4. Setting Up the PI Planning Board

Most SAFe Agile trains are using Jira and other PI Planning tools such as Confluence to track and house work - which you will need to adhere to according to your individual project, but to make planning easier, use Figjam (or any other white-boarding tool) to easily add/edit/move around the tickets as stickies before anything gets locked in officially. On the board, there needs to be a backlog section - this is where all of the features/work from steps 1, 2, and 3 will go and the first iteration of tickets needed per feature/work item. There also needs to be a template for each sprint in the upcoming PI where the team will work together on the day of PI Planning to slate the order tickets. During board set up, take the time to ask the team to check if they have any PTO and add it to the tracker. Once the team has done that, add the capacity calculations to the sprints.

5. Breaking Down the Work

Now that the features/new work has been identified within the categories above, they will need to be broken down into actionable tickets. This can be done by thinking through what the steps are to complete the work. For example, if screen designs for development need to be delivered within the PI, tickets for sketching/wireframes, design components, visual designs, and a hand-off package/prototype need to be created. At this point, there may not be enough information yet to give solid story points, but an estimate helps understand the total effort needed to complete the work. The team can refine in the actual PI Planning session and even further per sprint planning. Additionally, be sure to review these high-level tickets with the team to ensure they feel comfortable and confident that the work can be achieved within the allotted tickets or if it needs to be broken down further. It’s preferable to do this prior to the PI Planning session in order to track down outstanding information if needed. It’s important that the HX team is autonomous in writing and owning their tickets in collaboration with the larger Agile Release Train (ART).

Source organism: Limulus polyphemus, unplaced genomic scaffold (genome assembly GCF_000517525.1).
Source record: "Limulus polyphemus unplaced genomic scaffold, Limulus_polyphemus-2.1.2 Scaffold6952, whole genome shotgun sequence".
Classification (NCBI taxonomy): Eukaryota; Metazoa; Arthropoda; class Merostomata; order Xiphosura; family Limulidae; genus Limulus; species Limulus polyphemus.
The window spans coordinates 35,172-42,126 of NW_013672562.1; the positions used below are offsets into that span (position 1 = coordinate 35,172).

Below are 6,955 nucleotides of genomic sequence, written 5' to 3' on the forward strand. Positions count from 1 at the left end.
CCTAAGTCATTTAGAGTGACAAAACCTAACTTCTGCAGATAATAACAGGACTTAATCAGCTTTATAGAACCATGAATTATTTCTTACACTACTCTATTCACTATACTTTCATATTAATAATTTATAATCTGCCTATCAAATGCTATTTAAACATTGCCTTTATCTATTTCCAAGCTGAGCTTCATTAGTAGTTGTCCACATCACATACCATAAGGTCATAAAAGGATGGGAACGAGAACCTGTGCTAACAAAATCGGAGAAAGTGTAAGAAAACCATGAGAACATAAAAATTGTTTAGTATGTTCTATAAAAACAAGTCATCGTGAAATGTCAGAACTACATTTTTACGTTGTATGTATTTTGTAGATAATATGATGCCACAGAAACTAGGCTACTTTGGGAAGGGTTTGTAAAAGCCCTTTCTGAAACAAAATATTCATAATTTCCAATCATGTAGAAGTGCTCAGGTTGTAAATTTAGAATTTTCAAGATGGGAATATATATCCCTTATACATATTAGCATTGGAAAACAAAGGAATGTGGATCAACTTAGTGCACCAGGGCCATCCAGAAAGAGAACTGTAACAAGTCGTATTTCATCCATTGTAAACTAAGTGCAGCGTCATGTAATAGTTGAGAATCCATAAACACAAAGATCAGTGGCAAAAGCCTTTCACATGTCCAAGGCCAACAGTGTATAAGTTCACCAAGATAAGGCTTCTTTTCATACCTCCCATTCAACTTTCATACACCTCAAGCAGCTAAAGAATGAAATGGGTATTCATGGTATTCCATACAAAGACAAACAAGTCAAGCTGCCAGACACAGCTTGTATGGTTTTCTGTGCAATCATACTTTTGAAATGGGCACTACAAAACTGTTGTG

6. The Actual PI Planning Session

As mentioned before, the actual session days are best used to communicate and collaborate with other teams that may have dependencies or linked work. This time will also be used to tentatively slate tickets into the sprints according to priority and need-by’s. This is when to pull other teams in to help determine when to align certain tickets with development start times.

7. First Sprint Planning

Now that PI Planning is complete, the next day is when the first sprint begins. That morning, either in a stand-alone meeting or within team sync, each ticket will receive an assignee and confirm story points. From there, the PO will start the sprint in Jira.

Happy planning!